Inheritance tax warning: ‘middle-income’ Britons set to pay a heavy bill – act now | Personal Finances | Finance


Middle-income families are heading for the 40 percent inheritance tax bracket due to rising house prices and the five-year freeze on IHT brackets. The combination of these two elements means that unsuspecting individuals will find themselves pushed above the tax exemption threshold. In fact, the Office for Budget Responsibility has predicted that the number of additional people reaching the threshold will rise to more than 41,000 per year by 2026.

As a result, many people hope to find ways to legally reduce their liability.

Samantha Warner, Product Manager at, spoke exclusively to and shared some tips to help Brits alleviate an inheritance tax bill.

First, Ms. Warner recommended transferring the assets that a person holds into a trust.

This is because they will not be part of the person’s estate, thus reducing the IHT liability.

READ MORE: State retirees urged to verify eligibility for ‘benefit’ worth £ 3,000

A next action is to dismantle the zero rate residency tranche (RNRB), an essential reduction for inheritance taxes which concern property.

Ms Warner explained, “If you separate the RNRB, you can protect it for the direct line descendants and the rest of the estate can be put in trust.

“It can help with tax planning in families – if a person puts their estate in a trust rather than leaving it directly, the family can benefit from the trust while they are alive, but the assets will not be part of their estate at the time. death and can help keep the death estates of family members below the applicable tax thresholds.

“Splitting the RNRB makes it possible to offer it directly, thus taking advantage of the full value of this allocation to the extent possible. “

Inheritance tax warning as unmarried Britons face a bill in the thousands [EXCLUSIVE]
DWP update: new program can support people with disabilities with £ 62,000 [ANALYSIS]
State retirees will receive cash bonus in time for Christmas [INSIGHT]

A third way for someone to reduce their inheritance tax is through the Lifetime Gifting process.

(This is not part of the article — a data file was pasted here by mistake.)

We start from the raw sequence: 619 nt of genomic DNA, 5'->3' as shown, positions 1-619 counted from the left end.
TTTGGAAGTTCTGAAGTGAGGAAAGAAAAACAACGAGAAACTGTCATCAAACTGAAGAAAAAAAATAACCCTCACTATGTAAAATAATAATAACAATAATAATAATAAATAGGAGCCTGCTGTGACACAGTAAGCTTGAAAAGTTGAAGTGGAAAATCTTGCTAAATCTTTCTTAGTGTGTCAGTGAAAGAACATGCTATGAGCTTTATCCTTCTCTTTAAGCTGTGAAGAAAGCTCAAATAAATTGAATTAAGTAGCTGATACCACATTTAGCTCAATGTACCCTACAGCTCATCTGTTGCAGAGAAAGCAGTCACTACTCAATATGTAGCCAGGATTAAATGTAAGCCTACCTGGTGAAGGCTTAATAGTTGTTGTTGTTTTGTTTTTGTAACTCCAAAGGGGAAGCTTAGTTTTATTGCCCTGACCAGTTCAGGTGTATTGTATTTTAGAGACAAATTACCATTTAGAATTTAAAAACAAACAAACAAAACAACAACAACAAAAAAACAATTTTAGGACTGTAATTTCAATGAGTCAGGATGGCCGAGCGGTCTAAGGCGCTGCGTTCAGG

Lifetime gifts can help Britons reduce the size of their estates on death, especially if a system is in place, Ms Warner said.

Gifts are generally exempt from the IHT as long as a person survives the gift for seven years.

However, if the donor does not survive the seven-year period, then the donation becomes a potentially exempt transfer failure. This means that the IHT is billed, albeit at a declining rate on a decreasing scale.

Setting up a program to donate part of the value of an estate is considered a good way to insure against IHT liability.

Ms Warner also recommended that Britons study the idea of ​​leaving part of their estate to charity when they die.

The inheritance tax bill will not include anything that a person decides to leave to charity.

It could be a win-win, allowing Britons to support a cause close to their hearts, while lowering their estate bills.

Ms Warner pointed out that leaving at least 10 percent of an estate to charity comes with bonuses as well.

This is because the rule states that if this is done, the IHT rate on the remaining assets is reduced from 40 percent to 36 percent.

Finally, the fifth tip for alleviating an inheritance tax bill is about using flexible life interest trusts.

Ms. Warner said, “Flexible life interest trusts allow a beneficiary to receive income from the trust for life.

“These trusts can be structured so that capital can also be offered, reducing the size of the asset over the lifetime.”

Generally speaking, if a person is worried about inheritance tax or wishes to make decisions to reduce their bill, they are invited to consult experts.

This is especially the case with more complex ideas around tax planning, such as the use of trusts.


Comments are closed.